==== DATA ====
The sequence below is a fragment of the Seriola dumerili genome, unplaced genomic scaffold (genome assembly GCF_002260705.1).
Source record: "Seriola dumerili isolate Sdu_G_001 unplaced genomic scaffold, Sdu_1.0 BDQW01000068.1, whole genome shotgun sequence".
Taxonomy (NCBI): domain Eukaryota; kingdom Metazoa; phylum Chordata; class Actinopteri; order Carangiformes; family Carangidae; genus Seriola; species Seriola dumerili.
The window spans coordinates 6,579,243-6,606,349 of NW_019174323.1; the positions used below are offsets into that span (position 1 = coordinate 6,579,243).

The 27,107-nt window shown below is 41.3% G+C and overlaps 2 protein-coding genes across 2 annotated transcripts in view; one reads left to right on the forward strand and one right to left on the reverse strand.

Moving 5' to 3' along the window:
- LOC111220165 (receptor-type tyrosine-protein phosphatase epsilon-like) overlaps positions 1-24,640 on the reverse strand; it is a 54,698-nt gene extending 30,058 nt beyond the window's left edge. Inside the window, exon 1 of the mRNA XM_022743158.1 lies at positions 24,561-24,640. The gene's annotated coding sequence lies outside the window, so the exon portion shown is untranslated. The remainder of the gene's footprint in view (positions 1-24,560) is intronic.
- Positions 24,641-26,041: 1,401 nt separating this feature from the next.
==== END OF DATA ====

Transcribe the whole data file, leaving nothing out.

The sequence below is a fragment of the Seriola dumerili genome, unplaced genomic scaffold (genome assembly GCF_002260705.1).
Source record: "Seriola dumerili isolate Sdu_G_001 unplaced genomic scaffold, Sdu_1.0 BDQW01000068.1, whole genome shotgun sequence".
Taxonomy (NCBI): domain Eukaryota; kingdom Metazoa; phylum Chordata; class Actinopteri; order Carangiformes; family Carangidae; genus Seriola; species Seriola dumerili.
The window spans coordinates 6,579,243-6,606,349 of NW_019174323.1; the positions used below are offsets into that span (position 1 = coordinate 6,579,243).

The 27,107-nt window shown below is 41.3% G+C and overlaps 2 protein-coding genes across 2 annotated transcripts in view; one reads left to right on the forward strand and one right to left on the reverse strand.

Moving 5' to 3' along the window:
- LOC111220165 (receptor-type tyrosine-protein phosphatase epsilon-like) overlaps positions 1-24,640 on the reverse strand; it is a 54,698-nt gene extending 30,058 nt beyond the window's left edge. Inside the window, exon 1 of the mRNA XM_022743158.1 lies at positions 24,561-24,640. The gene's annotated coding sequence lies outside the window, so the exon portion shown is untranslated. The remainder of the gene's footprint in view (positions 1-24,560) is intronic.
- Positions 24,641-26,041: 1,401 nt separating this feature from the next.